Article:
For announcing that soup was not my favorite, I was sure in some luck to once again receive a soup. This one was a spring pea soup with lemongrass, ginger and cilantro. Pretty to look at with green peas floating in broth, it had the aromatic scent of ginger and cilantro. Texturally, it was a broth of vegetables, almost like ramen sans noodles. The leafy greens were once again poured in generous doses, and a mild hand on garnish would have helped relish the fair taste better (and prevented me from scraping leaves out of my teeth).
One particular dish that I did truly enjoy was the mushroom potato dumplings, for they arrived looking like chocolate marzipan cake! Food art and illusions are my favorite, and this one combined the hearty potato with a salty mushroom in what seemed like leftover soup base from the previous course. However, this time it worked well for a hearty and flavorful bite that I relished immediately.
Things got more hearty with a spelt wheat cauliflower and dandelion puree, an even prettier dish owing to the bright colors of yellow and purple cauliflower, juxtaposed against a bed of wheat and yellow dandelion puree. This was another score, since the well cooked vegetables had an apt textural contrast to the juices and wheats, making for a playground in my mouth. However, much to my surprise, this was the last of savory courses!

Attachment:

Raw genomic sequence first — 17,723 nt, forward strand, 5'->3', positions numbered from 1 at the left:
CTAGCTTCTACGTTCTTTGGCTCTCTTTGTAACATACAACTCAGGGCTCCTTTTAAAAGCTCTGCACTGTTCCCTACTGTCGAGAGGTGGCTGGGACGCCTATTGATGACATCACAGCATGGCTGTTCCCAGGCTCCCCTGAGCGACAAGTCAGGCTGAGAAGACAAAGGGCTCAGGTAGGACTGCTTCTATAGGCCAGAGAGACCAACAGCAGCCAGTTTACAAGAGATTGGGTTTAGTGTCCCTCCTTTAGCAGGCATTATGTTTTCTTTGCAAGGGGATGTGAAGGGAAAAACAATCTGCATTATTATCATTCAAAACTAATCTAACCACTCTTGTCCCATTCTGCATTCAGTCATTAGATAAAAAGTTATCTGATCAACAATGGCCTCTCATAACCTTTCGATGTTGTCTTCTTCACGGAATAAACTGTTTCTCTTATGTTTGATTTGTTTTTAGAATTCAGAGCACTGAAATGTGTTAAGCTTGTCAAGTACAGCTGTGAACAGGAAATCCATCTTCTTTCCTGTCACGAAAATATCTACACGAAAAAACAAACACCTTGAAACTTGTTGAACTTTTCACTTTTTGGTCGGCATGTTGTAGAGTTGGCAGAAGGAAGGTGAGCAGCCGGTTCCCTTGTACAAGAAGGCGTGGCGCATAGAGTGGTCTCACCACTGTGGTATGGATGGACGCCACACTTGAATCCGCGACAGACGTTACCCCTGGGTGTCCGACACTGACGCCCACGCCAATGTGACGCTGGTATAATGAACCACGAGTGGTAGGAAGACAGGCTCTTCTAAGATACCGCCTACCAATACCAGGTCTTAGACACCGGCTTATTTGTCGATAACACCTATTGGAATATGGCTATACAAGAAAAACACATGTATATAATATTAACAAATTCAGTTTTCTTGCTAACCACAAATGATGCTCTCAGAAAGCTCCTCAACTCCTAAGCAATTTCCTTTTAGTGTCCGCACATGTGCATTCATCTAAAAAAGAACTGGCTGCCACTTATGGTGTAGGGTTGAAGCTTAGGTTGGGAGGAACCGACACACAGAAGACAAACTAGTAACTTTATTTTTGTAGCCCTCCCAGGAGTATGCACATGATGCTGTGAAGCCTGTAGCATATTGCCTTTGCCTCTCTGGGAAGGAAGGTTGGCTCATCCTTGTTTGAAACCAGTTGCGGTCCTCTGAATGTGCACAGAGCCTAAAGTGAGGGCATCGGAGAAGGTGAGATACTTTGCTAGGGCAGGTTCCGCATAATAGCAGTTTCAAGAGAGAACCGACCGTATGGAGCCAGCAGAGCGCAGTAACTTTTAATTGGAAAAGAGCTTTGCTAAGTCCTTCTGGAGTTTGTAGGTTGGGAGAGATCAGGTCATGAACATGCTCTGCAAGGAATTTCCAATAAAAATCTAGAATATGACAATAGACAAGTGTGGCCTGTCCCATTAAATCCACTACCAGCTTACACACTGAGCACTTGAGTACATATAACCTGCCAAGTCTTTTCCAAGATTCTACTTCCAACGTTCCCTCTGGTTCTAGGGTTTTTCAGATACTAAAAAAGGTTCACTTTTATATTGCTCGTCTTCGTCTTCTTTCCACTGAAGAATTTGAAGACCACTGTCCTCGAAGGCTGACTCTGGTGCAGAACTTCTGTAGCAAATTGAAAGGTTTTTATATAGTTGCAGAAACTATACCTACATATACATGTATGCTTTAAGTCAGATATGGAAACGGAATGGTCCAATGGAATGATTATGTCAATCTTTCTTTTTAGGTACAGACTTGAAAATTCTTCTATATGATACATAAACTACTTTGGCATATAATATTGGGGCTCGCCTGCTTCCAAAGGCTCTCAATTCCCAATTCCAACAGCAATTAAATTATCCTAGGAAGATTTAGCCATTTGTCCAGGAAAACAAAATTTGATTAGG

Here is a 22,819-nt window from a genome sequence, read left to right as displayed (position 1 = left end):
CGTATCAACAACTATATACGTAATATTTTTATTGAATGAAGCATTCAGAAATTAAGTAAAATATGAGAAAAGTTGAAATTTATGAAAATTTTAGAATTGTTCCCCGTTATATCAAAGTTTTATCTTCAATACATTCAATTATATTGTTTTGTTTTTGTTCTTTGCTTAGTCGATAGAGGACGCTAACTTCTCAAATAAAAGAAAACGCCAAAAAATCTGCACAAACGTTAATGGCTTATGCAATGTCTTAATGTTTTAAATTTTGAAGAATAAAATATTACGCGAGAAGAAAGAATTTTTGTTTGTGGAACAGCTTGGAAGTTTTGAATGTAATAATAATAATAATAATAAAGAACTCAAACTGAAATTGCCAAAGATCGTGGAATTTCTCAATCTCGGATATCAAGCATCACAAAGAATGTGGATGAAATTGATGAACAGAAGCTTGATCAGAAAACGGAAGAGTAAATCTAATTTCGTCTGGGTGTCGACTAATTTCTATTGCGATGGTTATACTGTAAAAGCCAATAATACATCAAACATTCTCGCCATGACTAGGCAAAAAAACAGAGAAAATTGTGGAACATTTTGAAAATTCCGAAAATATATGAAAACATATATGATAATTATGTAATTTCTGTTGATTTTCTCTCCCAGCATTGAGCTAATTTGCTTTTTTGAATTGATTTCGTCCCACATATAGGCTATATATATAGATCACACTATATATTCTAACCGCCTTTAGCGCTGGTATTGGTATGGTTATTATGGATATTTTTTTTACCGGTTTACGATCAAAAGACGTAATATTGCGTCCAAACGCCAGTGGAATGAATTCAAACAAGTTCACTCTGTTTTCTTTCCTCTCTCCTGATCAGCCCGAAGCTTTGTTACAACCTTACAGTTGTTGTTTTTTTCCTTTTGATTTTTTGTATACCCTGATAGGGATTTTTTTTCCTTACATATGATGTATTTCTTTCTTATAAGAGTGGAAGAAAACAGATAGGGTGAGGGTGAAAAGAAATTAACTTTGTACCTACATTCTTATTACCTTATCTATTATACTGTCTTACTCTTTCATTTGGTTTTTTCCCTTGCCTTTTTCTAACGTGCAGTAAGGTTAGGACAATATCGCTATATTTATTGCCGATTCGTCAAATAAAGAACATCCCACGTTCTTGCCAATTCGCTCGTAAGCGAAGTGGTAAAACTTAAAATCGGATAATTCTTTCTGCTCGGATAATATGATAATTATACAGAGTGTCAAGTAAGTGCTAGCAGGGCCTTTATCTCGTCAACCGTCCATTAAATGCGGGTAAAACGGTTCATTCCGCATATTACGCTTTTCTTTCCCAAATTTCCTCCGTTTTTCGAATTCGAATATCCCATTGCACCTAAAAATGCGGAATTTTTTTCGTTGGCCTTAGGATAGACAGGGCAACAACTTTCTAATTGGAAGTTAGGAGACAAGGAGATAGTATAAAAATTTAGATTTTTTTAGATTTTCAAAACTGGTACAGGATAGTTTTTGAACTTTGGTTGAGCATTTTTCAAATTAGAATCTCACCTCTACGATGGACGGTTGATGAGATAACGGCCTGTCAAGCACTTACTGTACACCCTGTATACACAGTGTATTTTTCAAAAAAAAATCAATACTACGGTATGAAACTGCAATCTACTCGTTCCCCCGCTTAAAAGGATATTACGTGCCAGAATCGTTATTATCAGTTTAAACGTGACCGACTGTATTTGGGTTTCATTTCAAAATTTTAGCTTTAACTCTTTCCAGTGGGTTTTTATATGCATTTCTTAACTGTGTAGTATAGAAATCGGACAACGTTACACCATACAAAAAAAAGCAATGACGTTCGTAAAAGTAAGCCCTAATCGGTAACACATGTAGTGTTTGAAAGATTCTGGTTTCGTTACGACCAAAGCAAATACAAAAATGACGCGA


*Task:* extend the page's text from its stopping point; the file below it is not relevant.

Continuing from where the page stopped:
While usually excited about 4 dessert items, I was a bit alarmed, once again, at the proportion and ratio of the previous dishes, having felt that I had barely begun my meal. Nonetheless, the cutesy presentation of the Asian inspired coconut mochi bun with kiwi and shiso was playful enough for me to devour like a taco. Like a nod to California’s mixed heritage culture, the sweet Asian flavors were pronounced in the spongy texture, while the Mexican style pose was a salute to whimsy.
When I heard that I was going to nibble on glazed strawberries with black sesame licorice and wild fennel sorbet, I was thrilled. Licorice is my favorite flavor, and with a recent penchant for fennel, I felt this would be an unbeatable aromatic experience. However, I was sorely disappointed with the understated flavors of both of these, and the overwhelming quantity of plain, mushy and fairly un-juicy strawberries that accompanied. A loss of proportions and a fairly vanilla sorbet was truly a heartache to my soaring expectation.
The vanilla cake arrived in an architectural composition with rhubarb and hibiscus, with hibiscus dust all over it, making it food art that mandated scenography. However, the vanilla cake flavor overpowered the subtle notes of rhubarb and hibiscus, and while the plate was beautiful, a sauce or dollop of a fruity concentrate would have amplified the flavor even further.
The meal closed with yuzu marshmallows, disguised as chocolate truffles and dusted with dark cacao. Fairly decadent on the chocolate quotient, I would have liked a more distinct and pronounced yuzu flavor.
Perhaps, by the end of the lucky 13th bite, I had realized that this spot catered to subtle flavors, unlike the explosions of whimsy and grace that had combined so effortlessly in my previous Michelin experiences. Nonetheless, with a romantic, dark and stylistic interior, it was good to find a few beautifully plated elements that redeemed this heartbreak!